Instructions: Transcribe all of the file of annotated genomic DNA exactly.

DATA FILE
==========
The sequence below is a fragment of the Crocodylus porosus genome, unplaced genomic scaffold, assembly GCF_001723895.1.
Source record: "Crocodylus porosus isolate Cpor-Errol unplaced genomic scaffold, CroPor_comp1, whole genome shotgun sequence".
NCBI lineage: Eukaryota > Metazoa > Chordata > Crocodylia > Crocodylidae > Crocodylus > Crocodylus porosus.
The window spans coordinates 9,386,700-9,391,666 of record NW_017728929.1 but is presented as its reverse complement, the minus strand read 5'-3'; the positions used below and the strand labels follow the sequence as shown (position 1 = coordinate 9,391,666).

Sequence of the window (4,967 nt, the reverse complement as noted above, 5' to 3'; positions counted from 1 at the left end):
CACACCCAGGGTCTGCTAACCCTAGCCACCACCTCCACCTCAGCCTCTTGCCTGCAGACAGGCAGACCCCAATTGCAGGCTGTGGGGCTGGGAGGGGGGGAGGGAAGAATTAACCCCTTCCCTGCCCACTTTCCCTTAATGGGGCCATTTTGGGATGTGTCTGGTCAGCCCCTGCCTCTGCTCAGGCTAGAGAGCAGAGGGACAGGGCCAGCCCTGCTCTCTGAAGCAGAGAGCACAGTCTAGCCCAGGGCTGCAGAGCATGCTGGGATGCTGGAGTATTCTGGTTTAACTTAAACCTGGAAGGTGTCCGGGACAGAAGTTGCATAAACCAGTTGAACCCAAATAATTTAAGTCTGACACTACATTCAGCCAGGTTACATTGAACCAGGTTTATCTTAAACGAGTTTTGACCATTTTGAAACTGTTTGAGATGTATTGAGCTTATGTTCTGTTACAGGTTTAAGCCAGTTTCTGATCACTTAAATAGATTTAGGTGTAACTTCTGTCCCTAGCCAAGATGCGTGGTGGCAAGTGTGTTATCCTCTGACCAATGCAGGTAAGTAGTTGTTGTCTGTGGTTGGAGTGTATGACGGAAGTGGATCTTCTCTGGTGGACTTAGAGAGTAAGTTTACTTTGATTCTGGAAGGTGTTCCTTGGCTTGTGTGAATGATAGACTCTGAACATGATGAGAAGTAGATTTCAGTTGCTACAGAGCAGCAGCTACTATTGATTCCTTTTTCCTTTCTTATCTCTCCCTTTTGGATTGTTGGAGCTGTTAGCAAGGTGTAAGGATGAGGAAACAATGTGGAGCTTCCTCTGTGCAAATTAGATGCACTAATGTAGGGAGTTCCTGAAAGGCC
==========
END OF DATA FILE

The sequence below is a fragment of the Crocodylus porosus genome, unplaced genomic scaffold, assembly GCF_001723895.1.
Source record: "Crocodylus porosus isolate Cpor-Errol unplaced genomic scaffold, CroPor_comp1, whole genome shotgun sequence".
NCBI lineage: Eukaryota > Metazoa > Chordata > Crocodylia > Crocodylidae > Crocodylus > Crocodylus porosus.
The window spans coordinates 9,386,700-9,391,666 of record NW_017728929.1 but is presented as its reverse complement, the minus strand read 5'-3'; the positions used below and the strand labels follow the sequence as shown (position 1 = coordinate 9,391,666).

Sequence of the window (4,967 nt, the reverse complement as noted above, 5' to 3'; positions counted from 1 at the left end):
CACACCCAGGGTCTGCTAACCCTAGCCACCACCTCCACCTCAGCCTCTTGCCTGCAGACAGGCAGACCCCAATTGCAGGCTGTGGGGCTGGGAGGGGGGGAGGGAAGAATTAACCCCTTCCCTGCCCACTTTCCCTTAATGGGGCCATTTTGGGATGTGTCTGGTCAGCCCCTGCCTCTGCTCAGGCTAGAGAGCAGAGGGACAGGGCCAGCCCTGCTCTCTGAAGCAGAGAGCACAGTCTAGCCCAGGGCTGCAGAGCATGCTGGGATGCTGGAGTATTCTGGTTTAACTTAAACCTGGAAGGTGTCCGGGACAGAAGTTGCATAAACCAGTTGAACCCAAATAATTTAAGTCTGACACTACATTCAGCCAGGTTACATTGAACCAGGTTTATCTTAAACGAGTTTTGACCATTTTGAAACTGTTTGAGATGTATTGAGCTTATGTTCTGTTACAGGTTTAAGCCAGTTTCTGATCACTTAAATAGATTTAGGTGTAACTTCTGTCCCTAGCCAAGATGCGTGGTGGCAAGTGTGTTATCCTCTGACCAATGCAGGTAAGTAGTTGTTGTCTGTGGTTGGAGTGTATGACGGAAGTGGATCTTCTCTGGTGGACTTAGAGAGTAAGTTTACTTTGATTCTGGAAGGTGTTCCTTGGCTTGTGTGAATGATAGACTCTGAACATGATGAGAAGTAGATTTCAGTTGCTACAGAGCAGCAGCTACTATTGATTCCTTTTTCCTTTCTTATCTCTCCCTTTTGGATTGTTGGAGCTGTTAGCAAGGTGTAAGGATGAGGAAACAATGTGGAGCTTCCTCTGTGCAAATTAGATGCACTAATGTAGGGAGTTCCTGAAAGGCC